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Hamster on a Wheel

Ever had one of those days? Tube strike. The hamster has escaped and an accident on the A3 is blocking any chance of getting the school-run finished before eight-thirty.

For the time in almost twenty years, I’ve decided to give-up on the everyday struggle to reach to the office and work mostly from home, surrounded by three PCs, two printers, two phones and a fax machine.

First I gave up on the car and started using a motorcycle but now, there’s nowhere for even bikes to park and parking wardens hide behind every tree. At first, I felt guilty about not commuting. “I should be in the office, the business will collapse, this is ‘skiving’, and I should be there”. But a month later, I’m wondering why I wasted over two hours each day as a desperate, angry tidal creature, one of many fighting the unpredictability of London’s traffic and weather and arriving at work earlier and earlier in an effort to beat the rush.

The irony is that being a telecommuter works or at least it does for me. I start work now at eight O’clock and I finish much later but far more flexibly. My meetings I block book for two days a week and the technology does the rest for me. I’m less stressed and more productive.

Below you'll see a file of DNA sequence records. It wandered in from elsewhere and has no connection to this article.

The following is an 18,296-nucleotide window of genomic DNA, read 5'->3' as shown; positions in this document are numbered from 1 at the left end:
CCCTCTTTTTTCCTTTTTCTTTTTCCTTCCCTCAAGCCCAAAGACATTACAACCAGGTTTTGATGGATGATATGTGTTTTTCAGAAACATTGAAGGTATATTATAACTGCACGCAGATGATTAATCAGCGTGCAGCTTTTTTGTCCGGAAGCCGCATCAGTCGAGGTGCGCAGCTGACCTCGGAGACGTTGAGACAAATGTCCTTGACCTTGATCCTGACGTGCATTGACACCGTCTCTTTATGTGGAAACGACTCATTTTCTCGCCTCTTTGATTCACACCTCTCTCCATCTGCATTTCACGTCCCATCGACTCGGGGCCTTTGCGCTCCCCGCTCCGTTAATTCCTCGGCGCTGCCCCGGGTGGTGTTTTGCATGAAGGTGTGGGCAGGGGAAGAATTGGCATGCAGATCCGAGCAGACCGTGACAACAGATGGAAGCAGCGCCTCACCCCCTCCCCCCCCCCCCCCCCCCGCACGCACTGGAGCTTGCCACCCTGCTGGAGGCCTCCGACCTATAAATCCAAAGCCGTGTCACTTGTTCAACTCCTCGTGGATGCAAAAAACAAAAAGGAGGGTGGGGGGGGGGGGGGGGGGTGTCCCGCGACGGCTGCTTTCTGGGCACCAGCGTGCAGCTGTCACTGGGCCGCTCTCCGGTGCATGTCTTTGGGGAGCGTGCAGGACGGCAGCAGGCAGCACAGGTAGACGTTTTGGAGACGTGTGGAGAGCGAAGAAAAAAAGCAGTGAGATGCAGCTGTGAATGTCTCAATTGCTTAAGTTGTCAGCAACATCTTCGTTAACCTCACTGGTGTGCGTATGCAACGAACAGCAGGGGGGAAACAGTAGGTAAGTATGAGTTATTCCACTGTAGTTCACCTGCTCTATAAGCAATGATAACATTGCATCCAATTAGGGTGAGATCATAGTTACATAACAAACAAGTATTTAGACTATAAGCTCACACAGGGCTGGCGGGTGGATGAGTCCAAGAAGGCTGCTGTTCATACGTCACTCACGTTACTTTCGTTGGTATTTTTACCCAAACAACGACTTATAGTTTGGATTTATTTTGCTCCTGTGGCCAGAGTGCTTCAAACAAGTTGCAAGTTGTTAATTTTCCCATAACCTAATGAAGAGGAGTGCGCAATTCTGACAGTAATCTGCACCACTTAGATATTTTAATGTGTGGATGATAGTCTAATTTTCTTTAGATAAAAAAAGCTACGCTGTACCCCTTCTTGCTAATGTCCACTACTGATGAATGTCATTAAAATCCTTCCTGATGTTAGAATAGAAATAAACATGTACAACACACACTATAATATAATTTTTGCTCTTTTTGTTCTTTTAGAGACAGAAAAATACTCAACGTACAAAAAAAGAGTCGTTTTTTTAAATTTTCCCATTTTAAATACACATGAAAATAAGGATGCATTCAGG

More and more large companies now hot-desk or have people working from home BT of course and Unisys being another. With cheap Broadband connectivity now available, there’s very little reason for any company not to think about having its knowledge-workers remotely and perhaps the government should encourage businesses to do just this by offering some kid of tax-break. After all, business is now penalised for employee parking ‘benefits’ and very soon, driving into London, which is impossible at the best of times, will be taxed.

So here’s my suggestion to the Chancellor for the next budget. Help grow the knowledge economy, through incentivising companies that subsidise home broadband and teleworking practises. Get people off the roads and onto email Let’s use the technology that now makes this possible, instead of finding reasons to justify the living hell of the central line in summer.

And if anyone finds my daughter’s Hamster, he answers to the name ‘Eric”.


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